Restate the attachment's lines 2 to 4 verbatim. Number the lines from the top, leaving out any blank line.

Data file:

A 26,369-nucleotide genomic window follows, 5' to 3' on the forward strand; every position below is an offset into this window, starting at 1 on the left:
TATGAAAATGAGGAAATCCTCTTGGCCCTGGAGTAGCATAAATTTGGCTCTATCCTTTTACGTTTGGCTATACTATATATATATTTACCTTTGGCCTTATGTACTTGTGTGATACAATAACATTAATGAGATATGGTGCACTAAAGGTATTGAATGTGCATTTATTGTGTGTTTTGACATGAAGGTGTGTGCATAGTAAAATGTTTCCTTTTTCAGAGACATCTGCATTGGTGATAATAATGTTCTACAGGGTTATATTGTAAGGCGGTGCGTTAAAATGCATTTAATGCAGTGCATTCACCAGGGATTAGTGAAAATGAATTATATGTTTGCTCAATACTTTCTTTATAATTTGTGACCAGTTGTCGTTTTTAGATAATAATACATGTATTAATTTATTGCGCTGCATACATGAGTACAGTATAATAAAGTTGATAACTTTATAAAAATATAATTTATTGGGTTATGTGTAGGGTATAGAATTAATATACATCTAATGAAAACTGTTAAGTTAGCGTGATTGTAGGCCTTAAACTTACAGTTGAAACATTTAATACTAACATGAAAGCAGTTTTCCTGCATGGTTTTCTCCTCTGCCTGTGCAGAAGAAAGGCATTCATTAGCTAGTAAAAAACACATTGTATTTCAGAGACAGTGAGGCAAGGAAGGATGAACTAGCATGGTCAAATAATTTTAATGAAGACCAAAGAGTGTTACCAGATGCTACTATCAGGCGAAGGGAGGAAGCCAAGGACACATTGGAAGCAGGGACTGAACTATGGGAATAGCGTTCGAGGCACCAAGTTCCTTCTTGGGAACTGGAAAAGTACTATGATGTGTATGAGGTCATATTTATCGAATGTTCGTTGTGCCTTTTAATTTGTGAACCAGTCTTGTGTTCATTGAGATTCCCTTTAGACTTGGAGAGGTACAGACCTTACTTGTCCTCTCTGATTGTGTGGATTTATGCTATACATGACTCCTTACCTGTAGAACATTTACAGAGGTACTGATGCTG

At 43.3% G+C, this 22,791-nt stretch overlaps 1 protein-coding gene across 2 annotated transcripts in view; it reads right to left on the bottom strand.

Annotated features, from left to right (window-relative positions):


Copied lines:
TATGAAAATGAGGAAATCCTCTTGGCCCTGGAGTAGCATAAATTTGGCTCTATCCTTTTACGTTTGGCTATACTATATATATATTTACCTTTGGCCTTATGTACTTGTGTGATACAATAACATTAATGAGATATGGTGCACTAAAGGTATTGAATGTGCATTTATTGTGTGTTTTGACATGAAGGTGTGTGCATAGTAAAATGTTTCCTTTTTCAGAGACATCTGCATTGGTGATAATAATGTTCTACAGGGTTATATTGTAAGGCGGTGCGTTAAAATGCATTTAATGCAGTGCATTCACCAGGGATTAGTGAAAATGAATTATATGTTTGCTCAATACTTTCTTTATAATTTGTGACCAGTTGTCGTTTTTAGATAATAATACATGTATTAATTTATTGCGCTGCATACATGAGTACAGTATAATAAAGTTGATAACTTTATAAAAATATAATTTATTGGGTTATGTGTAGGGTATAGAATTAATATACATCTAATGAAAACTGTTAAGTTAGCGTGATTGTAGGCCTTAAACTTACAGTTGAAACATTTAATACTAACATGAAAGCAGTTTTCCTGCATGGTTTTCTCCTCTGCCTGTGCAGAAGAAAGGCATTCATTAGCTAGTAAAAAACACATTGTATTTCAGAGACAGTGAGGCAAGGAAGGATGAACTAGCATGGTCAAATAATTTTAATGAAGACCAAAGAGTGTTACCAGATGCTACTATCAGGCGAAGGGAGGAAGCCAAGGACACATTGGAAGCAGGGACTGAACTATGGGAATAGCGTTCGAGGCACCAAGTTCCTTCTTGGGAACTGGAAAAGTACTATGATGTGTATGAGGTCATATTTATCGAATGTTCGTTGTGCCTTTTAATTTGTGAACCAGTCTTGTGTTCATTGAGATTCCCTTTAGACTTGGAGAGGTACAGACCTTACTTGTCCTCTCTGATTGTGTGGATTTATGCTATACATGACTCCTTACCTGTAGAACATTTACAGAGGTACTGATGCTG

At 43.3% G+C, this 22,791-nt stretch overlaps 1 protein-coding gene across 2 annotated transcripts in view; it reads right to left on the bottom strand.

Annotated features, from left to right (window-relative positions):